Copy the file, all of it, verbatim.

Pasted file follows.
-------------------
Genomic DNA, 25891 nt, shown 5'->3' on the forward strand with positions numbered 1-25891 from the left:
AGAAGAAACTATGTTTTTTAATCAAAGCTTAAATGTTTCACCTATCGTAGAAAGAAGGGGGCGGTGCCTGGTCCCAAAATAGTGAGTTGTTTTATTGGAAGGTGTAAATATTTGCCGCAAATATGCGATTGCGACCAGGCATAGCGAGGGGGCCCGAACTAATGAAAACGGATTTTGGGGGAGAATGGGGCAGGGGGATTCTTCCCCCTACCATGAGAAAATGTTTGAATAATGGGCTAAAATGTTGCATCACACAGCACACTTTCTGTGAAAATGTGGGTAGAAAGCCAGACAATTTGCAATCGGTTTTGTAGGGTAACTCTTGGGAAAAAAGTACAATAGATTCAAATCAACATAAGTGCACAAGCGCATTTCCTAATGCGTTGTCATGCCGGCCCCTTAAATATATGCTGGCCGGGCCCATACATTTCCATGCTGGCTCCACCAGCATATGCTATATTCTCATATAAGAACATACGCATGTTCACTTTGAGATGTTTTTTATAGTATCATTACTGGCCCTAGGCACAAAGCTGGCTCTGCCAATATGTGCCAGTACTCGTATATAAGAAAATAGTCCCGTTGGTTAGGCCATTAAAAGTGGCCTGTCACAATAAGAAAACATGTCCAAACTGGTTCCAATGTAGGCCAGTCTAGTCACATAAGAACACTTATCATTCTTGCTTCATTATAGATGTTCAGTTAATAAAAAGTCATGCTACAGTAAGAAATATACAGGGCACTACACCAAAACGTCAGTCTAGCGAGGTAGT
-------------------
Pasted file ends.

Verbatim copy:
Genomic DNA, 25891 nt, shown 5'->3' on the forward strand with positions numbered 1-25891 from the left:
AGAAGAAACTATGTTTTTTAATCAAAGCTTAAATGTTTCACCTATCGTAGAAAGAAGGGGGCGGTGCCTGGTCCCAAAATAGTGAGTTGTTTTATTGGAAGGTGTAAATATTTGCCGCAAATATGCGATTGCGACCAGGCATAGCGAGGGGGCCCGAACTAATGAAAACGGATTTTGGGGGAGAATGGGGCAGGGGGATTCTTCCCCCTACCATGAGAAAATGTTTGAATAATGGGCTAAAATGTTGCATCACACAGCACACTTTCTGTGAAAATGTGGGTAGAAAGCCAGACAATTTGCAATCGGTTTTGTAGGGTAACTCTTGGGAAAAAAGTACAATAGATTCAAATCAACATAAGTGCACAAGCGCATTTCCTAATGCGTTGTCATGCCGGCCCCTTAAATATATGCTGGCCGGGCCCATACATTTCCATGCTGGCTCCACCAGCATATGCTATATTCTCATATAAGAACATACGCATGTTCACTTTGAGATGTTTTTTATAGTATCATTACTGGCCCTAGGCACAAAGCTGGCTCTGCCAATATGTGCCAGTACTCGTATATAAGAAAATAGTCCCGTTGGTTAGGCCATTAAAAGTGGCCTGTCACAATAAGAAAACATGTCCAAACTGGTTCCAATGTAGGCCAGTCTAGTCACATAAGAACACTTATCATTCTTGCTTCATTATAGATGTTCAGTTAATAAAAAGTCATGCTACAGTAAGAAATATACAGGGCACTACACCAAAACGTCAGTCTAGCGAGGTAGT